Asian Pacific heritage observed

| May 24, 2013 | 0 Comments
Soldiers and family members with the 25th ID perform a traditional Tahitian drum dance during the Asian Pacific Heritage Month observance at the Sgt. Smith Theater, May 17. The annual event is held to honor the legacy of Asian Pacific American heritage and included demonstrations of various cultural dances from Hawaii, Tahiti and Samoa.

Soldiers and family members with the 25th ID perform a traditional Tahitian drum dance during the Asian Pacific Heritage Month observance at the Sgt. Smith Theater, May 17. The annual event is held to honor the legacy of Asian Pacific American heritage and included demonstrations of various cultural dances from Hawaii, Tahiti and Samoa.

Story and photos by
Sgt. Ariana Cary
25th Infantry Division Public Affairs

SCHOFIELD BARRACKS — The 25th Infantry Division hosted its annual Asian Pacific American Heritage Month observance at the Sgt. Smith Theater, May 17.

Asian Pacific American Heritage Month is a celebration of Asian Pacific Americans’ contributions to history, culture and society.

The observance began as a weeklong event in May, 1978. In 1990, Congress voted to expand it from a week to a monthlong celebration.

The observance included demonstrations of cultural dances, such as the Hawaiian hula, the Tahitian drum dance and the Samoan mosquito dance. Volunteer Entertainment, a group of service and family members from Schofield Barracks and Fort Shafter, performed the dances.

Soldiers and family members with the 25th ID perform a traditional Tahitian drum dance.

Soldiers and family members with the 25th ID perform a traditional Tahitian drum dance.

The guest speaker for the event was Sgt. Maj. Maria Pascual Jackson, U.S. Army-Pacific noncommissioned officer in charge of retention, who was born and raised in the Philippines. Since joining the Army in 1985, Jackson has served in various leadership positions and earned many awards, including the Bronze Star and Meritorious Service Medal.

“It’s always great to be part of something greater,” said Jackson. “Asian Pacific Americans have made huge contributions to this nation and the military.”

Asian and Pacific Islander Americans have served in the military from the Civil War to the present. During World War II, despite being subjected to prejudice and discrimination, and being shipped off to internment camps, a large number of Nisei (first generation Japanese-Americans born in the U.S.) volunteered for service in the U.S. Army.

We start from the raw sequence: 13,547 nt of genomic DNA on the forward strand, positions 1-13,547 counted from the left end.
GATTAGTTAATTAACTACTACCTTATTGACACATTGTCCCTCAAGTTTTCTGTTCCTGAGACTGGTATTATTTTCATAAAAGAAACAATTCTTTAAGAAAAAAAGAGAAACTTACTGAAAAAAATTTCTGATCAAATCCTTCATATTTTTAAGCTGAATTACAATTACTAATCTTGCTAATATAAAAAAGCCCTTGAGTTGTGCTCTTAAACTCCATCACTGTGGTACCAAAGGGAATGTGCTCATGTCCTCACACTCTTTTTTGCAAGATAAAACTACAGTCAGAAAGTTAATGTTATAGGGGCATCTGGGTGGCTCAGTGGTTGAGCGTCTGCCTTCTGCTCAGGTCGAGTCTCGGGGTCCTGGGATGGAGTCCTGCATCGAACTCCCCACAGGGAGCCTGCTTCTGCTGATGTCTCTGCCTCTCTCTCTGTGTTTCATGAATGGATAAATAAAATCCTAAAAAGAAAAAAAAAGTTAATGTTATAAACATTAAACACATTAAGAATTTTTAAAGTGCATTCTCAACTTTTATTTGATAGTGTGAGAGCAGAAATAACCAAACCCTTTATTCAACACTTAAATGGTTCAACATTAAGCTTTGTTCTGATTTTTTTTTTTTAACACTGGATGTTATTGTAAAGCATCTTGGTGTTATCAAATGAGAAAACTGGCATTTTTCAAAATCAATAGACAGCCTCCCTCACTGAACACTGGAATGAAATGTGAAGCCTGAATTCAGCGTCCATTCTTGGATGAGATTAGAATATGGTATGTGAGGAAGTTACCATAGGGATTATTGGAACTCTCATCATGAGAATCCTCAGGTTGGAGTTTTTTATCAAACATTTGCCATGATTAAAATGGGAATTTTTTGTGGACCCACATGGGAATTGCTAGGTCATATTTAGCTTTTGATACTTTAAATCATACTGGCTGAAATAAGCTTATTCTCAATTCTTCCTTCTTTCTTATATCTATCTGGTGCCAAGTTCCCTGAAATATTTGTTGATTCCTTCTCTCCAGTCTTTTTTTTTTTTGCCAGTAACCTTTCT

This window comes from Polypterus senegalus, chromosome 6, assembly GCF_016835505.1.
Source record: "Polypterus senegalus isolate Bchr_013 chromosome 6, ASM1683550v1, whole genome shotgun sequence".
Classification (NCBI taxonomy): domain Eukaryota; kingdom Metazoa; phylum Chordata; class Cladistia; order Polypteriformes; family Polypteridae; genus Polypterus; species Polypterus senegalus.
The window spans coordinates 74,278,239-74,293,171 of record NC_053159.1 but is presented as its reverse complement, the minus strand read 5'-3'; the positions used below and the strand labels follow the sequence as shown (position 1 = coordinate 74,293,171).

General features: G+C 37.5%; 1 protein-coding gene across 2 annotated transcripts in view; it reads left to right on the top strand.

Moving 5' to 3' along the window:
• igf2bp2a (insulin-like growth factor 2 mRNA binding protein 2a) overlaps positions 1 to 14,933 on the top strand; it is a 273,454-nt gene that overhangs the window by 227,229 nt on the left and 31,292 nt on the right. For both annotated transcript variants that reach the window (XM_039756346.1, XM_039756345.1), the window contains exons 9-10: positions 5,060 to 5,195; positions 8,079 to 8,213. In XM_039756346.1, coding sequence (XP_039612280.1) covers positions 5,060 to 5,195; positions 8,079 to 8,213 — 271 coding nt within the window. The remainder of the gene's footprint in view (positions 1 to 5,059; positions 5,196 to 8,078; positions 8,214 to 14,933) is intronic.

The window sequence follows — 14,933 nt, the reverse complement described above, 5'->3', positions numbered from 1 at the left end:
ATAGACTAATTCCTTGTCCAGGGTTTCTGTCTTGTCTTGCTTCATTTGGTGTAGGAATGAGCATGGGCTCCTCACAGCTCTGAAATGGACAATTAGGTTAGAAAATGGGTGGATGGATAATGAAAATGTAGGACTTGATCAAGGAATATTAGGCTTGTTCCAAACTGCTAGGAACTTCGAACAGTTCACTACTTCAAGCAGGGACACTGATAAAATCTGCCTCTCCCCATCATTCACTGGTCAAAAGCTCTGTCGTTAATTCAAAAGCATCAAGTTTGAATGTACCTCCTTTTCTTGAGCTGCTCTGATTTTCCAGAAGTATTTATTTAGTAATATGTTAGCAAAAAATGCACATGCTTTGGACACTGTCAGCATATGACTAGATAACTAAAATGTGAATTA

The 442nd Infantry Regimental Combat Team fighting unit was composed almost entirely of Soldiers of Japanese descent who volunteered to fight. The 442nd is considered to be the most decorated infantry regiment in the history of the U.S. Army, earning it the nickname “the Purple Heart Battalion.”

By the end of the war, Soldiers of the 442nd had earned 21 Medals of Honor, 52 Distinguished Service Crosses, one Distinguished Service Medal, 560 Silver Stars, 22 Legion of Merit Medals,15 Soldier’s Medals, 4,000 Bronze Stars and 9,486 Purple Hearts.

However, upon the unit’s return from war, the general American population had not changed their anti-Japanese views due to the attack on Pearl Harbor.

Soldiers and family members with the 25th ID perform a traditional Tahitian drum dance.

Soldiers and family members with the 25th ID perform a traditional Tahitian drum dance.

“We need to value each other’s differences,” said Jackson. “Oftentimes, the root of discrimination and racism stems from not understanding other cultures or where other people come from. But each time a person opens up their heart to another person, it gives way to new understanding and sometimes ends prejudice.”

By 1965, immigration law finally abolished national origins as a basis for allocating immigration quotas, giving Asian Pacific Americans full legal equality with other groups.

“Diversity doesn’t mean a state of division,” Jackson said, “but more like a point of respect. It is up to this generation of Americans to make sure that the United States of America is living up to its promise of being a place where all things are possible and a land where all individuals have dignity and worth.

“I am of Spanish, Filipino and Japanese decent, and I am an American,” Jackson said.

The term Asian Pacific American refers to those of native Hawaiian, Chinese, Filipino, Japanese, Korean, Vietnamese, Asian Indian, Laotian, Cambodian, Thai, Pakistani or Samoan decent, to name some. The Asian Pacific American designation encompasses over 50 ethnic or language groups.

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Category: News, Observances

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